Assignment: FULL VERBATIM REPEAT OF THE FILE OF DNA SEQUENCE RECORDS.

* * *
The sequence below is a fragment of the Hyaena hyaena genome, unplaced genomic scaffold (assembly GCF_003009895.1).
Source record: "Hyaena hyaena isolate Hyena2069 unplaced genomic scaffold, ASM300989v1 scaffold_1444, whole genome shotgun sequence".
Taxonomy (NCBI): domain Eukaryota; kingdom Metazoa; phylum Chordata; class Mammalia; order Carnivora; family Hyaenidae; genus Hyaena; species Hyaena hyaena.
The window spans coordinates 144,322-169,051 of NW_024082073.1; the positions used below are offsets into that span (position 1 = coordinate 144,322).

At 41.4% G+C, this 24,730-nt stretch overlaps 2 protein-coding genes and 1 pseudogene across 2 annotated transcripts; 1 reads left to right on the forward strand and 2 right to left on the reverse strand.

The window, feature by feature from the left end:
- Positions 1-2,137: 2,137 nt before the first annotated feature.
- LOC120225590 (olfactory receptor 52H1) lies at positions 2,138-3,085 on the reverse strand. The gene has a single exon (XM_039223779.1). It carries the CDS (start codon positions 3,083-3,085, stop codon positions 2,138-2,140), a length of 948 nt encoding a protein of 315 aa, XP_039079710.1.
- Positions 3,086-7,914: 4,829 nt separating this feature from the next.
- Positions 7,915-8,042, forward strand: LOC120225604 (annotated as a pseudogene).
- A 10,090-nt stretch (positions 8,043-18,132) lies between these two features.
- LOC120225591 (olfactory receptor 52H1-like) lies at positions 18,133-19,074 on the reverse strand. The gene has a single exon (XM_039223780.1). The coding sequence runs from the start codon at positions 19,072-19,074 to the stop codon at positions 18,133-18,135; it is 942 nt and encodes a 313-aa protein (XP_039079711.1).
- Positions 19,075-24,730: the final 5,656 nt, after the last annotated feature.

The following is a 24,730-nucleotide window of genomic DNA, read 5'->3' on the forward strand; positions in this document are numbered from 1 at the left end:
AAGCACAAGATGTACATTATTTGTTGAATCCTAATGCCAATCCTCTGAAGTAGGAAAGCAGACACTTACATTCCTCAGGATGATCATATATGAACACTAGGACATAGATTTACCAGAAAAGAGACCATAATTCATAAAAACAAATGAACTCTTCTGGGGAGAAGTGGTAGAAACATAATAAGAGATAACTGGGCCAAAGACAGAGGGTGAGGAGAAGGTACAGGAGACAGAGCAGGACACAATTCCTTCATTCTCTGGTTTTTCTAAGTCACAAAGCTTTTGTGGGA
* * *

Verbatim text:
The sequence below is a fragment of the Hyaena hyaena genome, unplaced genomic scaffold (assembly GCF_003009895.1).
Source record: "Hyaena hyaena isolate Hyena2069 unplaced genomic scaffold, ASM300989v1 scaffold_1444, whole genome shotgun sequence".
Taxonomy (NCBI): domain Eukaryota; kingdom Metazoa; phylum Chordata; class Mammalia; order Carnivora; family Hyaenidae; genus Hyaena; species Hyaena hyaena.
The window spans coordinates 144,322-169,051 of NW_024082073.1; the positions used below are offsets into that span (position 1 = coordinate 144,322).

At 41.4% G+C, this 24,730-nt stretch overlaps 2 protein-coding genes and 1 pseudogene across 2 annotated transcripts; 1 reads left to right on the forward strand and 2 right to left on the reverse strand.

The window, feature by feature from the left end:
- Positions 1-2,137: 2,137 nt before the first annotated feature.
- LOC120225590 (olfactory receptor 52H1) lies at positions 2,138-3,085 on the reverse strand. The gene has a single exon (XM_039223779.1). It carries the CDS (start codon positions 3,083-3,085, stop codon positions 2,138-2,140), a length of 948 nt encoding a protein of 315 aa, XP_039079710.1.
- Positions 3,086-7,914: 4,829 nt separating this feature from the next.
- Positions 7,915-8,042, forward strand: LOC120225604 (annotated as a pseudogene).
- A 10,090-nt stretch (positions 8,043-18,132) lies between these two features.
- LOC120225591 (olfactory receptor 52H1-like) lies at positions 18,133-19,074 on the reverse strand. The gene has a single exon (XM_039223780.1). The coding sequence runs from the start codon at positions 19,072-19,074 to the stop codon at positions 18,133-18,135; it is 942 nt and encodes a 313-aa protein (XP_039079711.1).
- Positions 19,075-24,730: the final 5,656 nt, after the last annotated feature.

The following is a 24,730-nucleotide window of genomic DNA, read 5'->3' on the forward strand; positions in this document are numbered from 1 at the left end:
AAGCACAAGATGTACATTATTTGTTGAATCCTAATGCCAATCCTCTGAAGTAGGAAAGCAGACACTTACATTCCTCAGGATGATCATATATGAACACTAGGACATAGATTTACCAGAAAAGAGACCATAATTCATAAAAACAAATGAACTCTTCTGGGGAGAAGTGGTAGAAACATAATAAGAGATAACTGGGCCAAAGACAGAGGGTGAGGAGAAGGTACAGGAGACAGAGCAGGACACAATTCCTTCATTCTCTGGTTTTTCTAAGTCACAAAGCTTTTGTGGGA